A Grants Lesson Learned from My Recent Golf Outing — Part 3

September 8, 2014 | By Jerry Ashworth | Post a Comment

golf1-670177-mIt’s time again for my annual blog post based on my once-a-year golf outing with my brother. In the past, I’ve been able to take some the lessons learned from my horrific rounds of golf and relate those lessons, in one way or another, to grants. For example, two years ago I played for the first time in two years but didn’t bother practicing ahead of time or go to the driving range, thus leading to a round I would much rather forget.  I used the opportunity to discuss how grant applicants that haven’t submitted a proposal in quite some time should realize that grant application processes have changed (and this was before the passage of the uniform guidance) and to get up to speed on them before forging ahead like I did with my golf game.

Well, I had had enough of the bad play. I came prepared this year. I went out and got new irons, a new putter, new golf shoes, new balls, heck, even a new golf glove to help bring my score down to a more respectable level. We even went to the driving range before playing to work out any kinks, find my rhythm and get my groove on. I was prepared. Did it work? Let’s just say that despite all my best efforts, the result was pretty much the same as it has always been.

I guess the main thing was I didn’t adjust very well. My new clubs could actually hit the ball farther than my old, beat-up clubs, so on several shots where I did actually hit it cleanly, the ball went well past my intended target. I got so used to my old way of doing things that I didn’t adjust and use a different club. Also, the grips had worn off on my old clubs so that I had to hold them with the “grip of death” to keep them from slipping from my hand. My new clubs had nice, new grips that would hold firm in your hands. Again, I continued to use my now-ingrained “grip of death” to hold the new clubs and wound up getting blisters on my middle finger even before I left the second hole. Again, I didn’t adjust.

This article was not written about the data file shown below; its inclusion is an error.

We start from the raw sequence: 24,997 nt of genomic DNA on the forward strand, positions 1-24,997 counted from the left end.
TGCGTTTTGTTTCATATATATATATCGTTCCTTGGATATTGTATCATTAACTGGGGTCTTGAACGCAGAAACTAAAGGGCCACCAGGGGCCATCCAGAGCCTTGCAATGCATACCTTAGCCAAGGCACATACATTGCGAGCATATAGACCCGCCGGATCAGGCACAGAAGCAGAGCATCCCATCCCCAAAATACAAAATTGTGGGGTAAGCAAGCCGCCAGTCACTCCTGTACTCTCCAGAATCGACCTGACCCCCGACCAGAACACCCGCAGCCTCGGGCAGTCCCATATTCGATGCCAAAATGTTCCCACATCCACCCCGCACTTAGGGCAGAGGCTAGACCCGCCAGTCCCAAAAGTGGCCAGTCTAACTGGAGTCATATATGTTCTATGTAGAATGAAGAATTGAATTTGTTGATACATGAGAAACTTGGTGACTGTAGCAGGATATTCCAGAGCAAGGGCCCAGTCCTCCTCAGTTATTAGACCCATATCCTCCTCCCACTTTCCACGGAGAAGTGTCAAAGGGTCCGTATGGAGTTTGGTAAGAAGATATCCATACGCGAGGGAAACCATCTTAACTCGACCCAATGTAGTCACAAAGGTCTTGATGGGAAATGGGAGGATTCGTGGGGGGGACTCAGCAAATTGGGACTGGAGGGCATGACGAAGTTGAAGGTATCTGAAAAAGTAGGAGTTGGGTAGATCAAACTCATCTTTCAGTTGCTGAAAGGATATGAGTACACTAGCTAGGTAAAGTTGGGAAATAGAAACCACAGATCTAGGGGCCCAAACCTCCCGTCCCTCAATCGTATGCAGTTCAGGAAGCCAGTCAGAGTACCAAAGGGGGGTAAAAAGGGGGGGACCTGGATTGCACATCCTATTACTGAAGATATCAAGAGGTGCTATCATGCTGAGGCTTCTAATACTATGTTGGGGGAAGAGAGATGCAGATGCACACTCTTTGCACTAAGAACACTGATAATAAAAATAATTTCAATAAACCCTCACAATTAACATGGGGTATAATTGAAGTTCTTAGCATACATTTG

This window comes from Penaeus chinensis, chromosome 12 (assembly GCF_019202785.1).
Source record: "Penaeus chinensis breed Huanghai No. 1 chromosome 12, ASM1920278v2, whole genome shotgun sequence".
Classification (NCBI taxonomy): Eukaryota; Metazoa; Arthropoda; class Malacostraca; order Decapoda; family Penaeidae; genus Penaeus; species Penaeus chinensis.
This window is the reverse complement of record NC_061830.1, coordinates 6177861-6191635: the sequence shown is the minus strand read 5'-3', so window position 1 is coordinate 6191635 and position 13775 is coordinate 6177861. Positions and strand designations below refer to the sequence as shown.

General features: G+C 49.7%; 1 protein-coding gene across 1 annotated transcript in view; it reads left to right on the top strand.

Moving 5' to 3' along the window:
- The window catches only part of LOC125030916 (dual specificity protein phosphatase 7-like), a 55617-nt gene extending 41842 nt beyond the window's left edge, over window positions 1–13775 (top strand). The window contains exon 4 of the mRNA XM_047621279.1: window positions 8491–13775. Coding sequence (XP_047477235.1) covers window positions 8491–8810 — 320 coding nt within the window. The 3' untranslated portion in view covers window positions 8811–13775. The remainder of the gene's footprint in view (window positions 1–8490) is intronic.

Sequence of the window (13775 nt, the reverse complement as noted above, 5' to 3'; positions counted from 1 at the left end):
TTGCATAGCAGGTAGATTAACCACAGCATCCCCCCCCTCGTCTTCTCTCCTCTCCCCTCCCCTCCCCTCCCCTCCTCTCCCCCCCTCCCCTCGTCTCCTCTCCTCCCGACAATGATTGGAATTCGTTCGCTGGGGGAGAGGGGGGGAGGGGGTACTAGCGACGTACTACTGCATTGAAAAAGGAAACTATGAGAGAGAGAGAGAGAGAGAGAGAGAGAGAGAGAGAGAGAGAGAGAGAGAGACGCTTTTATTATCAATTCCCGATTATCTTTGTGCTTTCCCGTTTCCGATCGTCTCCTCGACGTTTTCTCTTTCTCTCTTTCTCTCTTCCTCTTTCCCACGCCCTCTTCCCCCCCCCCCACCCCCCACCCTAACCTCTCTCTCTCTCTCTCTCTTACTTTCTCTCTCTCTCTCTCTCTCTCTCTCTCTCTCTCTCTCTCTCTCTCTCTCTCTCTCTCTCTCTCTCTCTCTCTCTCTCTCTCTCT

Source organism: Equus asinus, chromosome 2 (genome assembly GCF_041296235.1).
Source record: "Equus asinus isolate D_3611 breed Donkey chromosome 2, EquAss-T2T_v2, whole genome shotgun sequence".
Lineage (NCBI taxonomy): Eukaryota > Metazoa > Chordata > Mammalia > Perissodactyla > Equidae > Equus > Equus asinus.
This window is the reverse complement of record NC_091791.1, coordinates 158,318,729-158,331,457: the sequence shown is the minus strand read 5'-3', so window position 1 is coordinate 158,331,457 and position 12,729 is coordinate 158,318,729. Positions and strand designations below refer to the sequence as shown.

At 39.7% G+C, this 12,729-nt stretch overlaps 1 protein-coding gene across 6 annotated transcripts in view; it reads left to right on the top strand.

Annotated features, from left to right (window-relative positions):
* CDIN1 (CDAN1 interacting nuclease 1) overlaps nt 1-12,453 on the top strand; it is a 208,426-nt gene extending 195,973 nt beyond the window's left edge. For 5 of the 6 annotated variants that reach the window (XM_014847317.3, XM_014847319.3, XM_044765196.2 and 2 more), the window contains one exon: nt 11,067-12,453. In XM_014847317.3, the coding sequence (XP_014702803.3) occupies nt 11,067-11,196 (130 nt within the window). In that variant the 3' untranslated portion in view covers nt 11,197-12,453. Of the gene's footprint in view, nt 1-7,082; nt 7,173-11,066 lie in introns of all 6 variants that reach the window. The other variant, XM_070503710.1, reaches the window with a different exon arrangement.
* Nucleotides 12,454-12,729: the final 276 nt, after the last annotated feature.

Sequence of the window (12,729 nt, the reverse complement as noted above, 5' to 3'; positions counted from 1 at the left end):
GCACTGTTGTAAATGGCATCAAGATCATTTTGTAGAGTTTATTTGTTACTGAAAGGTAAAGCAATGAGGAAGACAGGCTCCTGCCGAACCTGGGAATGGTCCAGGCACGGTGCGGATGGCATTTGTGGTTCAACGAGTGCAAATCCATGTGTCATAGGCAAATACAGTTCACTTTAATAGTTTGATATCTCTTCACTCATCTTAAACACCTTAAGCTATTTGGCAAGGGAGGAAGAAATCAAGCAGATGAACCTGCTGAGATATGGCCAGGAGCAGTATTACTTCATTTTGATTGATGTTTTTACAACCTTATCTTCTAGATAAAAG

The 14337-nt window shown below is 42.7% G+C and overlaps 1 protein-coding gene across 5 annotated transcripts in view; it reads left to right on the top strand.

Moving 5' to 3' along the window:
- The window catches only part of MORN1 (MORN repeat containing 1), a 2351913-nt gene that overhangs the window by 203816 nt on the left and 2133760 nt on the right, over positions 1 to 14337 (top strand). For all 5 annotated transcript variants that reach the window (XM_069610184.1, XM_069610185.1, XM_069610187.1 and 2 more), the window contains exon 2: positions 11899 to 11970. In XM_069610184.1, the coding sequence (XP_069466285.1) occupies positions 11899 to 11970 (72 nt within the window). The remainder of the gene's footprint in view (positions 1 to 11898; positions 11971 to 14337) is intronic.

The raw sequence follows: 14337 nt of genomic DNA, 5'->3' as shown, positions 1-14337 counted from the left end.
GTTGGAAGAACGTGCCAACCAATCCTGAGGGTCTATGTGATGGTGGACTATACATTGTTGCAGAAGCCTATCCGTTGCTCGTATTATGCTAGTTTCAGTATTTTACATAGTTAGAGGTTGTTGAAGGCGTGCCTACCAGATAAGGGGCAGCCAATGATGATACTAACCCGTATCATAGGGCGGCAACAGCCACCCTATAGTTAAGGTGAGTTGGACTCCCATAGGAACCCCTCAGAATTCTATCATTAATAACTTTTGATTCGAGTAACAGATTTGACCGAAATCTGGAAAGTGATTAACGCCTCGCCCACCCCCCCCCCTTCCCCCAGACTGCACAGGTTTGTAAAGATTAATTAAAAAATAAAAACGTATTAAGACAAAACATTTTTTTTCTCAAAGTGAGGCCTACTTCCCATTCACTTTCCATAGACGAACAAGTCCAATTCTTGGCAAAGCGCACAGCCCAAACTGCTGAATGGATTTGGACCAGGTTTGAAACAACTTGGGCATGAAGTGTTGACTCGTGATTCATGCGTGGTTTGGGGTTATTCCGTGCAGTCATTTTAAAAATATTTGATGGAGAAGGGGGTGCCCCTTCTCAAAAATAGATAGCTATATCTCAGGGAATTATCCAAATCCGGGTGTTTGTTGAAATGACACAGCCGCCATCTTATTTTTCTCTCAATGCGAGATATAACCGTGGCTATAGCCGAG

Other errors didn’t involve the new clubs at all. Sometimes I stood back to far, sometimes to close; sometime my hips turned too fast, sometimes to slow; sometimes I looked up before hitting the ball only to top the ball a few feet ahead of me; sometimes I concentrated on getting under it so much that I popped it sky high in the air and it came straight down. If I had slowed down to realize that I was too close or too far from the ball, or considered that I teed it up too high or too low, maybe I could have stopped and adjusted my play to get a better result.

So how does all this relate to grants? I guess it’s to say that preparation is not enough; you have to use the benefits of that preparation and adjust to it if you are going to succeed. We have been stressing the importance of preparing for the implementation of the new uniform grant guidance in our articles and handbooks, even emphasizing the need to revamp your internal policies and procedures to incorporate the provisions in the guidance. If you’ve done so, you’re a step ahead of the curve, but this preparation is not enough. You have to get your employees and staff to adjust to these new policies and procedures so that they will follow them accordingly and not react as they had in the past. Training at this time is of utmost importance for your entire entity. We here at Thompson provide numerous training opportunities to help you and your organization learn not only how to prepare for the uniform guidance, but how to adjust your daily processes to stay compliant and move forward with a successful program. If you don’t adjust to the new guidance, believe me, you’re going to wind up with something worse than a blistered finger. FORE!

How are you adjusting to the new guidance? Do you have any helpful hints other readers can learn from? Let us know.

 

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